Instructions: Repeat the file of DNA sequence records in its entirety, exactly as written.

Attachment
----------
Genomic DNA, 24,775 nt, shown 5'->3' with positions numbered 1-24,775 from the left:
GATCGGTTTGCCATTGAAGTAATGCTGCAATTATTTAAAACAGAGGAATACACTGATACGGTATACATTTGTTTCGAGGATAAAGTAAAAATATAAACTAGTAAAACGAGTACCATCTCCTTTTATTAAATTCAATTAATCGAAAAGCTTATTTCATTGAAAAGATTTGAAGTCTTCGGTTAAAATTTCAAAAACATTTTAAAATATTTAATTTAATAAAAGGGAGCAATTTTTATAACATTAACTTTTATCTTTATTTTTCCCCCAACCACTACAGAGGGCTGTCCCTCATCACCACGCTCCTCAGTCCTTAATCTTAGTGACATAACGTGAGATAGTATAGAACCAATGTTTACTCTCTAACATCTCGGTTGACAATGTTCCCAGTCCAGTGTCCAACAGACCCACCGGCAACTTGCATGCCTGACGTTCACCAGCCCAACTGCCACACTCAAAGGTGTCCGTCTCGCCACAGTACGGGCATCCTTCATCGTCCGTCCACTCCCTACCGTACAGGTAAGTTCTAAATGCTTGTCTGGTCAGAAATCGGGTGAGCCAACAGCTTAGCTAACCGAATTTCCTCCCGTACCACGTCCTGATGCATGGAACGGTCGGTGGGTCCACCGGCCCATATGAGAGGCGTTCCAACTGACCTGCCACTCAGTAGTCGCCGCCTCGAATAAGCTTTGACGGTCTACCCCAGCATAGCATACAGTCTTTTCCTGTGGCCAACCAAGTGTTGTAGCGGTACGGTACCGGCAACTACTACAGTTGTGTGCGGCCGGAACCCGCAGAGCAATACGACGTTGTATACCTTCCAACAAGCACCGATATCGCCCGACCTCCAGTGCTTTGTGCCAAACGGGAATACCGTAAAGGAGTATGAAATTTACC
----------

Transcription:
Genomic DNA, 24,775 nt, shown 5'->3' with positions numbered 1-24,775 from the left:
GATCGGTTTGCCATTGAAGTAATGCTGCAATTATTTAAAACAGAGGAATACACTGATACGGTATACATTTGTTTCGAGGATAAAGTAAAAATATAAACTAGTAAAACGAGTACCATCTCCTTTTATTAAATTCAATTAATCGAAAAGCTTATTTCATTGAAAAGATTTGAAGTCTTCGGTTAAAATTTCAAAAACATTTTAAAATATTTAATTTAATAAAAGGGAGCAATTTTTATAACATTAACTTTTATCTTTATTTTTCCCCCAACCACTACAGAGGGCTGTCCCTCATCACCACGCTCCTCAGTCCTTAATCTTAGTGACATAACGTGAGATAGTATAGAACCAATGTTTACTCTCTAACATCTCGGTTGACAATGTTCCCAGTCCAGTGTCCAACAGACCCACCGGCAACTTGCATGCCTGACGTTCACCAGCCCAACTGCCACACTCAAAGGTGTCCGTCTCGCCACAGTACGGGCATCCTTCATCGTCCGTCCACTCCCTACCGTACAGGTAAGTTCTAAATGCTTGTCTGGTCAGAAATCGGGTGAGCCAACAGCTTAGCTAACCGAATTTCCTCCCGTACCACGTCCTGATGCATGGAACGGTCGGTGGGTCCACCGGCCCATATGAGAGGCGTTCCAACTGACCTGCCACTCAGTAGTCGCCGCCTCGAATAAGCTTTGACGGTCTACCCCAGCATAGCATACAGTCTTTTCCTGTGGCCAACCAAGTGTTGTAGCGGTACGGTACCGGCAACTACTACAGTTGTGTGCGGCCGGAACCCGCAGAGCAATACGACGTTGTATACCTTCCAACAAGCACCGATATCGCCCGACCTCCAGTGCTTTGTGCCAAACGGGAATACCGTAAAGGAGTATGAAATTTACC